Paraplanners still largely undervalued compared to advisers

8 July 2024

Paraplanning as a career has gained traction in recent years but despite this, many paraplanners still feel that their role is considered less important than that of an adviser.

Professional Paraplanner’s latest Parameters Survey revealed that three fifths (60%) of respondents believe paraplanners are not valued in the same way as advisers and planners, double the amount (29%) who feel they are viewed in the same way. Tellingly, no paraplanners said they believe their role is more valued than an advisory role.

Many paraplanners cited the inability of paraplanners to bring in new business versus advisers as the key reason why they are considered less important.

One explained: “As we are not directly revenue generators we can be seen as  a cost to the business versus a benefit.”

Another said: “I feel as they don’t bring in the new business they will never be viewed in the same light as those who bring in the business.”

The sentiment was echoed by another respondent who said that despite having the same qualifications and technical knowledge as advisers, paraplanners “are in the main not client facing and not seen as the ones who bring in the business” so are considered as “less important to the overall business.”

Others said that despite the varied responsibilities of paraplanners, the view that they are an extension of an admin role persists.

“Financial advisers are the fee earners and paraplanners are seen as higher level admin,” one paraplanner told Professional Paraplanner.

Another commented: “It does sometimes appear that we are seen as beings who churn out reports. We are not often involved in the advice process, more as a report writer to confirm the advice already given.”

Technology as paraplanner

The survey also highlighted the rise in the use of technology, which could simplify the processes used by paraplanners and reduce their value.

“One of our office directors has expressed publicly a clear interest in AI and ChatGPT and whether these can be used to do our reports and analysis, thereby requiring far less paraplanners,” one commented.

Another said: “Because our report structures now use a lot of templates the need for linguistic expertise has diminished and as paraplanners we are now viewed as interchangeable which makes us expendable.”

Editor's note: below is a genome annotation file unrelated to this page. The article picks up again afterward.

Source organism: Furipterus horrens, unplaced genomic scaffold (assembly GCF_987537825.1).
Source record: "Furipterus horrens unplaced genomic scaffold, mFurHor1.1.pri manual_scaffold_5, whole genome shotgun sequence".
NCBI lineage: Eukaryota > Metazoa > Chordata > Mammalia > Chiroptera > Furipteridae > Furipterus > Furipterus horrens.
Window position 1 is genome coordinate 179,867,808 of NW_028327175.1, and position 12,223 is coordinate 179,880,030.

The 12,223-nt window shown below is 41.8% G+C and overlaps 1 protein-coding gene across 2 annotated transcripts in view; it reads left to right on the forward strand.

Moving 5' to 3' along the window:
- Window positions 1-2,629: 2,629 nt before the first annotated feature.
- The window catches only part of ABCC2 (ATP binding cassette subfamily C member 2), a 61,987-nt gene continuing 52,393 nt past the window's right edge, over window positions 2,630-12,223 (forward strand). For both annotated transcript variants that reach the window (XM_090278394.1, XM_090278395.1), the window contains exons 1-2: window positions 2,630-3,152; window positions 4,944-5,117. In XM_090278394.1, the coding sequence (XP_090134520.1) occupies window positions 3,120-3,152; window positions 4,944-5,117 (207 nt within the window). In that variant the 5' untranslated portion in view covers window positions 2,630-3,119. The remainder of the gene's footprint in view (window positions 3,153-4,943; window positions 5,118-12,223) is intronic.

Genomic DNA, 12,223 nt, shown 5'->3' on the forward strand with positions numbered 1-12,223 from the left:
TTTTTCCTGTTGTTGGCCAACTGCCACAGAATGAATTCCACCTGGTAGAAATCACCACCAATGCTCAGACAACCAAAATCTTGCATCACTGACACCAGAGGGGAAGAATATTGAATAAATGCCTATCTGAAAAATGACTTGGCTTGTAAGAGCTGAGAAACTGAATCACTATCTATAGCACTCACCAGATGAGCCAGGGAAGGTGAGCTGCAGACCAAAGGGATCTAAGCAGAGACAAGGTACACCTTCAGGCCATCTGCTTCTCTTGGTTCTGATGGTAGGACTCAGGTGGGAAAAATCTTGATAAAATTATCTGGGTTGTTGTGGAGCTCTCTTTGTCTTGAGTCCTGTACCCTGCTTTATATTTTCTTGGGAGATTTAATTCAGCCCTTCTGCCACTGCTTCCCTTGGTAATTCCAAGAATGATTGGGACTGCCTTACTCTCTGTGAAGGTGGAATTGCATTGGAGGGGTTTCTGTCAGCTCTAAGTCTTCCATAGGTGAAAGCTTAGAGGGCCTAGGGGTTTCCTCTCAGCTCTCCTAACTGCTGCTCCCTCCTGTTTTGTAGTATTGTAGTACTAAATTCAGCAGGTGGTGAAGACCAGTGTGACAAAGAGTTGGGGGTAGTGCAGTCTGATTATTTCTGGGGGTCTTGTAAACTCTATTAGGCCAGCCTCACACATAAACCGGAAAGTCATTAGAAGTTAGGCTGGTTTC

Respondents also cited a lack of client understanding around the role, with paraplanners largely working behind the scenes, while advisers are focused on building relationships and growing the business.

Turning tide

However, one paraplanner told Professional Paraplanner that the tide is turning.

“Broadly speaking the number of people that view paraplanners are being valued in the same way as advisers is increasing all the time. It still has a way to go and there are some people who will never accept this as being the case,” they noted.

Despite the majority agreeing that their role is considered less valuable, seven in 10 (70%) paraplanners would like to see paraplanners viewed in the same vein as advisers and planners. In stark contrast, just 14% disagreed.

The survey showed that the vast majority consider their input to be a valuable resource when creating and reviewing financial plans, often as a result of their detailed knowledge.

One said: “I think they should be highly valued as they do the majority of the technical research and put the overall recommendations together. They challenge the advice if they see issues and are a very valuable part of the advice process.”

Another commented: “We are a crucial part of the advice process and many paraplanners are just as, or more qualified, than the adviser giving the advice. They are able to sense check advice and ensure that it is in the client’s best interest and suitable, therefore adding a layer of protection for both the client and adviser.”

However, among those who said they did not believe the profession should be valued in the same way as financial advice, one pointed out that advisers take on more professional and client risk than paraplanners. Others pointed out that a good paraplanner is likely more replaceable than a good adviser, with a “strong, loyal client base” and the ability to generate “high levels of income” for the firm.

Paraplanner career paths

The survey also explored potential career paths for paraplanners. It found that the most popular route is adviser, with more than a third (35%) of paraplanners citing this option, followed by outsourced paraplanner/ owner (31%).

Among those who would pursue a role as financial adviser, the ability to utilise their skillset and knowledge and take on a more specific role were the main attractions.

Meanwhile, those considering an outsourced role said that owning their own business would provide greater freedom and a better work/life balance as well as the opportunity to enjoy a variety of work and the chance to work with different advisers.

Just over a quarter (27%) said they might consider pursuing the role of compliance officer, while 21% opted for operations/ business manager. The least popular routes were becoming a financial advice business owner, with just one in 10 considering this and fund manager which was cited by just 1% of respondents.

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Professional Paraplanner